In Germany, schools are run and funded by the general regional entities, usually the States of Germany or municipalities. School districts in the meaning of distinct legal entities do not exist.

In Italy, school districts were established in 1974 by the "Provvedimenti Delegati sulla scuola" ("Assigned Laws [to the Government] about the school").[22] Each district must contain a minimum of 10,000 inhabitants. The national government attempted to link the local schools with local society and culture and local governments. The school districts were dissolved in 2003 by the "legge finanziaria" (law about the government budget) in an attempt to trim the national budget.[23]


In Hong Kong, the Education Bureau divides primary schools into 36 districts, known as school nets, for its Primary One Admission System.[24] Of the 36 districts, districts 34 and 41 in Kowloon and districts 11 and 12 in Hong Kong Island are considered the most prestigious.[25]


See also


  1. ^ "School Districts" (Archive) U.S. Census Bureau. Retrieved on June 20, 2015.
  2. ^ a b "State and Local Government Special Studies: Governments in the United States 1951." Property Taxation 1941. U.S. Census Bureau. G-SS-No. 29, March 1952. p. 2 (Google Books RA3-PA56).
  3. ^ "Local Government Handbook" (PDF) (6th ed.). New York Department of State, Division of Local Government Services. 2018-05-13 [2009]. p. 75. Retrieved 31 August 2018.
  4. ^ a b Burnette, Daarel II (2016-02-17). "Consolidation Push Roils Vermont Landscape". Education Week. Retrieved 2020-04-12.
  5. ^ "State and Local Government Special Studies: Governments in the United States 1951." Property Taxation 1941. U.S. Census Bureau. G-SS-No. 29, March 1952. p. 1-2 (Google Books RA3-PA55 and PA56).
  6. ^ Barnhardt, Carol. "Historical Status of Elementary Schools in Rural Alaskan Communities 1867-1980." Alaska Native Knowledge Network (ANKN), University of Alaska Fairbanks. Retrieved on March 13, 2017.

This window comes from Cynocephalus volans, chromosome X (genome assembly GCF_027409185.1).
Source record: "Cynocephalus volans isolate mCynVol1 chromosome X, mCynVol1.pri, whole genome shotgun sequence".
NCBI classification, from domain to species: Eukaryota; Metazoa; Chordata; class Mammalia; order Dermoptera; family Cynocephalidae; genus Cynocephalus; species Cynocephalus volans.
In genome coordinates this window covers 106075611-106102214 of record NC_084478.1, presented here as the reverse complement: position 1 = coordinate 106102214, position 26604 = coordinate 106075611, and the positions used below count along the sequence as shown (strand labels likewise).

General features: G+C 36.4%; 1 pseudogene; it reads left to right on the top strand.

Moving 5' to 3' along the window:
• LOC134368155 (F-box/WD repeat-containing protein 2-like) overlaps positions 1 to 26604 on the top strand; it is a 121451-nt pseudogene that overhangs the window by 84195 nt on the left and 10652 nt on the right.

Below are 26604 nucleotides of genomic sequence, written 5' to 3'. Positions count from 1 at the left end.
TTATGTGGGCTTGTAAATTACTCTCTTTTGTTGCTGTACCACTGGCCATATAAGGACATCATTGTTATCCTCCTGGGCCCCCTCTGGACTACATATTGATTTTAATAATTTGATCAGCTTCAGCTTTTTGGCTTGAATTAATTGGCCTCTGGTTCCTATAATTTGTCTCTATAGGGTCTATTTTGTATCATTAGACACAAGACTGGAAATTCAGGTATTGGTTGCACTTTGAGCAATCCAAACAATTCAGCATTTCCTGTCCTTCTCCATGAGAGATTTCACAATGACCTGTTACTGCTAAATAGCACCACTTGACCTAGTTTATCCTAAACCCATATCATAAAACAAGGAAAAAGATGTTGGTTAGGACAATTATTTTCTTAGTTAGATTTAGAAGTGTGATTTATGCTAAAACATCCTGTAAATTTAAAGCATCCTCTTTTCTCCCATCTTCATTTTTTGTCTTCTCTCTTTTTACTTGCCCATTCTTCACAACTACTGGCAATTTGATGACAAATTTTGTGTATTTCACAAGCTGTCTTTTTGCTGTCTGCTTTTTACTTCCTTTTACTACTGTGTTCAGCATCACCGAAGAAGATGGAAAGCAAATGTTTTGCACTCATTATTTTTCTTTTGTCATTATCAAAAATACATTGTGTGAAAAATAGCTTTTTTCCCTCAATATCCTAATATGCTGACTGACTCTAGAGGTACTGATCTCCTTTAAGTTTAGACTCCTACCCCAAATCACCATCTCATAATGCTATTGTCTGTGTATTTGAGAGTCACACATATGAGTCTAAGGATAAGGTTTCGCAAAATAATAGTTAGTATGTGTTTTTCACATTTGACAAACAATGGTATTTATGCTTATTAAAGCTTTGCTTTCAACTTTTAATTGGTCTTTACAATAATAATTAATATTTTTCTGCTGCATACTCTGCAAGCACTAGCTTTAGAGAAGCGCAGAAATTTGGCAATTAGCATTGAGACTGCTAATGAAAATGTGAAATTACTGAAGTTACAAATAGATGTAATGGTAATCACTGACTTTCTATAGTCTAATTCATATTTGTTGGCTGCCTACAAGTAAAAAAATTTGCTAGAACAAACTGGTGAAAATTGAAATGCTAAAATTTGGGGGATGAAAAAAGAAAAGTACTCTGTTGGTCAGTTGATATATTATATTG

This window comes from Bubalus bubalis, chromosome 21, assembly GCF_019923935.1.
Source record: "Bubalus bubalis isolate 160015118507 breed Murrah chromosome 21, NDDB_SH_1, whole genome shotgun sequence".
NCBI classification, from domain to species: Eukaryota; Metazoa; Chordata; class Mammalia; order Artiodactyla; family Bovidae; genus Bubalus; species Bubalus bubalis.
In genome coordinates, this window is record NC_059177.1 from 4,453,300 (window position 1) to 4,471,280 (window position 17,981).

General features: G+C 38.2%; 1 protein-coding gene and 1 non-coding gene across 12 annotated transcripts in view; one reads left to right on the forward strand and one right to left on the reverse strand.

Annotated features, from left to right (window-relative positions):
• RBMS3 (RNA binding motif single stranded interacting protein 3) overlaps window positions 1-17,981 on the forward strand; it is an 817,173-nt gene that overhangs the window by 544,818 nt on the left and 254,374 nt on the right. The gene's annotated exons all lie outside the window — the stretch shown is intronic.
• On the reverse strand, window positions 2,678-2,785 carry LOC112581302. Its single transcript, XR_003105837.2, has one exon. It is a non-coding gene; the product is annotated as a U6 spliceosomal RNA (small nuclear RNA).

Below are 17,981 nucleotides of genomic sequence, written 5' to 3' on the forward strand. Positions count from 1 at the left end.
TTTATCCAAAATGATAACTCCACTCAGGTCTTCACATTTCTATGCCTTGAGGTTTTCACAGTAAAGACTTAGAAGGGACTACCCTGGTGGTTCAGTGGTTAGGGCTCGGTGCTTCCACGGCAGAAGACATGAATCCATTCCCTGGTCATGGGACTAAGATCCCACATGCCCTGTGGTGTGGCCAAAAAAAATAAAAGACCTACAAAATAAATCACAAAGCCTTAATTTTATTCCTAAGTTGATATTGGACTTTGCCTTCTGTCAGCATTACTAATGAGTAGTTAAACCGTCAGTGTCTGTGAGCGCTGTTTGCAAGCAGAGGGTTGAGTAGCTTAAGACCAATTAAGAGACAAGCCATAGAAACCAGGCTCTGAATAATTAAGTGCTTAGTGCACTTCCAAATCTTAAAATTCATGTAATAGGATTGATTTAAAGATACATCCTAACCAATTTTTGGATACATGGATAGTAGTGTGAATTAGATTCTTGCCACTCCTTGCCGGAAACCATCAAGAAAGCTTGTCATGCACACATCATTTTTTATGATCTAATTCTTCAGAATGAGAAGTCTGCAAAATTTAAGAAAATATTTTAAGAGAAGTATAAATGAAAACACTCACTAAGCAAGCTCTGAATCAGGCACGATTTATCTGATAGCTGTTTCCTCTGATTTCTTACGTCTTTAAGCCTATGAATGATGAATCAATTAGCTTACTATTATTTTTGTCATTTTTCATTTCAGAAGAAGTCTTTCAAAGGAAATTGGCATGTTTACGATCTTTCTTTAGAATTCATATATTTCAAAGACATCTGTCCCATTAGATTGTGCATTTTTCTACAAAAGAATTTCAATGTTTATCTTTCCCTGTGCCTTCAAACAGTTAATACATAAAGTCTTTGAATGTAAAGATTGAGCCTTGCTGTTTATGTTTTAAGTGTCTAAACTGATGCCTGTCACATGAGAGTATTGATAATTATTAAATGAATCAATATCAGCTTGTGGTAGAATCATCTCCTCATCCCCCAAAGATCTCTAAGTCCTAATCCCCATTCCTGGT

7. ^ USA Today published March 13, 2012, page A1,"Property taxes start to decline"
  8. ^ Niskayuna Central School District: District History
  9. ^ "Answer Man: What's 'R' mean in school district names?". Retrieved 10 March 2017.
  10. ^ Kentucky Revised Statutes § 160.020.
  11. ^ Kentucky Revised Statutes § 160.010.
  12. ^ Honeycutt Spears, Valarie (February 12, 2019). "Kentucky will have one less school district with this decision to close and merge". Lexington Herald-Leader. Lexington, KY. Retrieved October 26, 2019.
  13. ^ "120A.05 - 2014 Minnesota Statutes". Retrieved 27 July 2015.
  14. ^ Special Purpose Governments, Ohio State University. Accessed 2008-01-05.
  15. ^ Monk, D. H. (1987). "Assigning elementary pupils to their teachers". The Elementary School Journal. 88 (2): 166–187. doi:10.1086/461531. JSTOR 1002040.
  16. ^ Kraemer, S., Worth, R., & Meyer, R. H. (2011, April). Classroom assignment practices in urban school districts using teacher level value-added systems. In Association for Education Finance and Policy Annual Conference.
  17. ^ a b Cohen-Vogel, L. (2011). “Staffing to the test” are today’s school personnel practices evidence based? Educational Evaluation and Policy Analysis, 33(4), 483-505. doi: 10.3102/0162373711419845.
  18. ^ Clotfelter, C.T.; Ladd, H.F.; Vigdor, J. (2005). "Who teaches whom? Race and the distribution of novice teachers". Economics of Education Review. 24 (4): 377–392. doi:10.1016/j.econedurev.2004.06.008.
  19. ^ a b Youngs, P.; Pogodzinski, B.; Galey, S. (2015). "How Labor Management Relations and Human Resource Policies Affect the Process of Teacher Assignment in Urban School Districts". Educational Administration Quarterly. 51 (2): 214–246. doi:10.1177/0013161X14529148. S2CID 144864622.
  20. ^ Useem, E., & Farley, E. (2004). Philadelphia’s teacher hiring and school assignment practices: Comparisons with other districts. Retrieved from Youngs, P., Pogodzinski, B., & Galey, S. (2015). How Labor Management Relations and Human Resource Policies Affect the Process of Teacher Assignment in Urban School Districts. Educational
  21. ^ "Find archives & local records". Archived from the original on July 2, 2001. Retrieved 27 July 2015.
  22. ^ "Text of the DPR n° 416 del 31 maggio 1974 ("Assigned Laws about the school")" (in Italian). 1994 [31 May 1974]. Retrieved 2016-03-30.
  23. ^ "L 289/2002: Text of the law n° 289 del 27 dicembre 2002 ("legge finanziaria 2003")" (in Italian). 2003 [27 Dec 2002]. Retrieved 2016-03-30.
  24. ^ "POA2020 Choice of Schools List by School Net for Central Allocation". Education Bureau. Retrieved 29 January 2020.
  25. ^ "四大名校網範圍" [Four famous school network scope]. Hong Kong Economic Journal. 15 July 2013. Archived from the original on July 18, 2013. Retrieved 29 January 2020.